Thursday, August 13, 2015

But a few nice photos -- up to the Rapidan River

It's not the best time of year for finding nice insects in Virginia.  Still, I could not not go some place this morning: low humidity and bright blue skies.  So I drove up to the Rapidan River.

In the photos above, a mature small minnow mayfly -- Baetis intercalaris.  Note the pale parentheses marks ( ) on the tergites, one of the keys to identification.  It's one of several small minnows we see in the summer.  All of them hatch in the fall as Blue-winged Olives (BWO's), a hatch that makes for very good fishing.

And here,

that beautiful stonefly, Paragnetina immarginata.  This nymph was around an inch long, and it's still immature.  It will hatch out next summer -- the Golden Stone.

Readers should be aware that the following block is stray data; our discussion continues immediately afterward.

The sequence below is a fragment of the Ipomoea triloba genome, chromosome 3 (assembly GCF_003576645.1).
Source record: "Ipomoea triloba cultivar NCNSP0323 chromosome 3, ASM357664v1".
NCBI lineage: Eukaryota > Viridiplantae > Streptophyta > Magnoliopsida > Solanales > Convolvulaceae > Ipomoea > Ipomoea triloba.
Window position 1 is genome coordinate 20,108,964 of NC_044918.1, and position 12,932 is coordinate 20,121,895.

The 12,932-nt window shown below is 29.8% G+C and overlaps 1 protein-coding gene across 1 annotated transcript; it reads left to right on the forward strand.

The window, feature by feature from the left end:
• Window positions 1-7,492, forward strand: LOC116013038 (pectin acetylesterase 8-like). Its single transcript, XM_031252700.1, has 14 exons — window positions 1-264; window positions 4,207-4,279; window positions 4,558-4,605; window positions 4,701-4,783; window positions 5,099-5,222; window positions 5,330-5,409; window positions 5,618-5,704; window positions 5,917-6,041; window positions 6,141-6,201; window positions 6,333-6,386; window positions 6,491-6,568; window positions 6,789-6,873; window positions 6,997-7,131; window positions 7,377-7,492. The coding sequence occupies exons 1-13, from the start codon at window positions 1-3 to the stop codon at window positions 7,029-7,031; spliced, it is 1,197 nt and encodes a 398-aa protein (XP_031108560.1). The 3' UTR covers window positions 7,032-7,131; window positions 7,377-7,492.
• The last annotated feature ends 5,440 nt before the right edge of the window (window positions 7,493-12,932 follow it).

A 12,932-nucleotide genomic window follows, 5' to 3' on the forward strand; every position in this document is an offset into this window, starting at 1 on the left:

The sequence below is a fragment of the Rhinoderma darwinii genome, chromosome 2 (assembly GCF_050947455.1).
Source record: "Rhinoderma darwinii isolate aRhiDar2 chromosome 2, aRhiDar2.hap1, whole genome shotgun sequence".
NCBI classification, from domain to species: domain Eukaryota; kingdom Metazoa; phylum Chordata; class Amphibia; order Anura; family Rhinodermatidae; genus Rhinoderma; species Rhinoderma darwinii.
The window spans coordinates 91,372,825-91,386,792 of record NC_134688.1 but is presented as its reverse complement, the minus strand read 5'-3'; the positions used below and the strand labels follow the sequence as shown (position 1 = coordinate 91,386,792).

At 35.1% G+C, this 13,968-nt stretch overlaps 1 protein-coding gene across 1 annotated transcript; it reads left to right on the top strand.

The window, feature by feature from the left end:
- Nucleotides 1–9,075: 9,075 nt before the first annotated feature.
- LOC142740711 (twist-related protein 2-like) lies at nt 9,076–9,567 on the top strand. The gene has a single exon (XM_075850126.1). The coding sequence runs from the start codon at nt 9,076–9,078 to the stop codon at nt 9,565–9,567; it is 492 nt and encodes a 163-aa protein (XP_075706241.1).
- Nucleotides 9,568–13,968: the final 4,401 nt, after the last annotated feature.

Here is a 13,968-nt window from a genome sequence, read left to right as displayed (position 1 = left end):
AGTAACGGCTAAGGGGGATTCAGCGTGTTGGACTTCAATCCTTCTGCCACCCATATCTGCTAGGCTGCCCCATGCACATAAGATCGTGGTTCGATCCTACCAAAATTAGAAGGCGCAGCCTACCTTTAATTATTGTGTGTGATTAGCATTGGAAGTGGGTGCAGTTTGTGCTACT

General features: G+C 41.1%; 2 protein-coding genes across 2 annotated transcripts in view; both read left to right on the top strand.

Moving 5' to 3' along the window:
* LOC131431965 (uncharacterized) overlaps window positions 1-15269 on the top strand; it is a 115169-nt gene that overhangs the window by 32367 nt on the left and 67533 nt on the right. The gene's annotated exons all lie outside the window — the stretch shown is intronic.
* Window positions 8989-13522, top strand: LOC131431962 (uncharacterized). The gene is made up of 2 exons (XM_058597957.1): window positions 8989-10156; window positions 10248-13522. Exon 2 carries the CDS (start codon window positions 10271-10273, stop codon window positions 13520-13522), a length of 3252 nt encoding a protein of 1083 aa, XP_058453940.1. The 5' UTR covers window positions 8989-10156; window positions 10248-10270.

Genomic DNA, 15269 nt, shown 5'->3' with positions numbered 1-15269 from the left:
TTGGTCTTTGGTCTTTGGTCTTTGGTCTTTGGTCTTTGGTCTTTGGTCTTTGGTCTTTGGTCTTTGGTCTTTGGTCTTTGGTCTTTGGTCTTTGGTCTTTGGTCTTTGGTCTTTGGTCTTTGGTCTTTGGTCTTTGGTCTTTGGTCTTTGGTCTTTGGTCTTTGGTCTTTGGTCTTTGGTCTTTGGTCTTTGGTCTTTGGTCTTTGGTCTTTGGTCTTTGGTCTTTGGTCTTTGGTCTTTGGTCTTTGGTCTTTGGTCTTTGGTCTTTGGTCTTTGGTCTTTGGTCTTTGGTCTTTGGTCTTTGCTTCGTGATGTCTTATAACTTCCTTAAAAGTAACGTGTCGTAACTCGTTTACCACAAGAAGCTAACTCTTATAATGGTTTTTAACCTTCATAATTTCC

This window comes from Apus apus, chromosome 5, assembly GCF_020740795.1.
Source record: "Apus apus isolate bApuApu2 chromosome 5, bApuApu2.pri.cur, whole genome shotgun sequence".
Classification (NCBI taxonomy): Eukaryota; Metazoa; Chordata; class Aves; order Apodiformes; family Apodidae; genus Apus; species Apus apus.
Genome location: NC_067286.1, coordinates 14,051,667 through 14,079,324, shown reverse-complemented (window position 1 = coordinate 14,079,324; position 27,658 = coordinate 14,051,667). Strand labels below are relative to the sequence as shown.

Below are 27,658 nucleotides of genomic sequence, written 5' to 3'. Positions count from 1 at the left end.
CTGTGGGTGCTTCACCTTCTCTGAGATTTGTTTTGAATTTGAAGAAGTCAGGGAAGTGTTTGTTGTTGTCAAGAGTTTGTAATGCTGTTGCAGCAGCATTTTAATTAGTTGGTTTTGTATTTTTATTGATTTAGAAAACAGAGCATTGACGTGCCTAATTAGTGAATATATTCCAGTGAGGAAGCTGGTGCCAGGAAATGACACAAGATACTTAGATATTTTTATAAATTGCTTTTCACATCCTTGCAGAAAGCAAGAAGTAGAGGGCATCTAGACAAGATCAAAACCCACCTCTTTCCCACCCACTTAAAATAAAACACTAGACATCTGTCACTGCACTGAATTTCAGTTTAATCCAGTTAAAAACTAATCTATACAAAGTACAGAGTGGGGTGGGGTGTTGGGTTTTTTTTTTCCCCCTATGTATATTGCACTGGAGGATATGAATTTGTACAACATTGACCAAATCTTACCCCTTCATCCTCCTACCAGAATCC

The most prolific insect today?  The "humpless case-maker" Brachycentrus appalachia.   There were literally hundreds of cases attached to the rocks.  One rock alone must have had 100 cases.

But it was one of those days when "the good one got away."  I picked up a nymph that I know was a Perlodid stonefly, but it got out of my bowl on my way back to the car.   Perlodid stoneflies are not at all common in summer months, so I'd sure like to know what it was.  Bummer!

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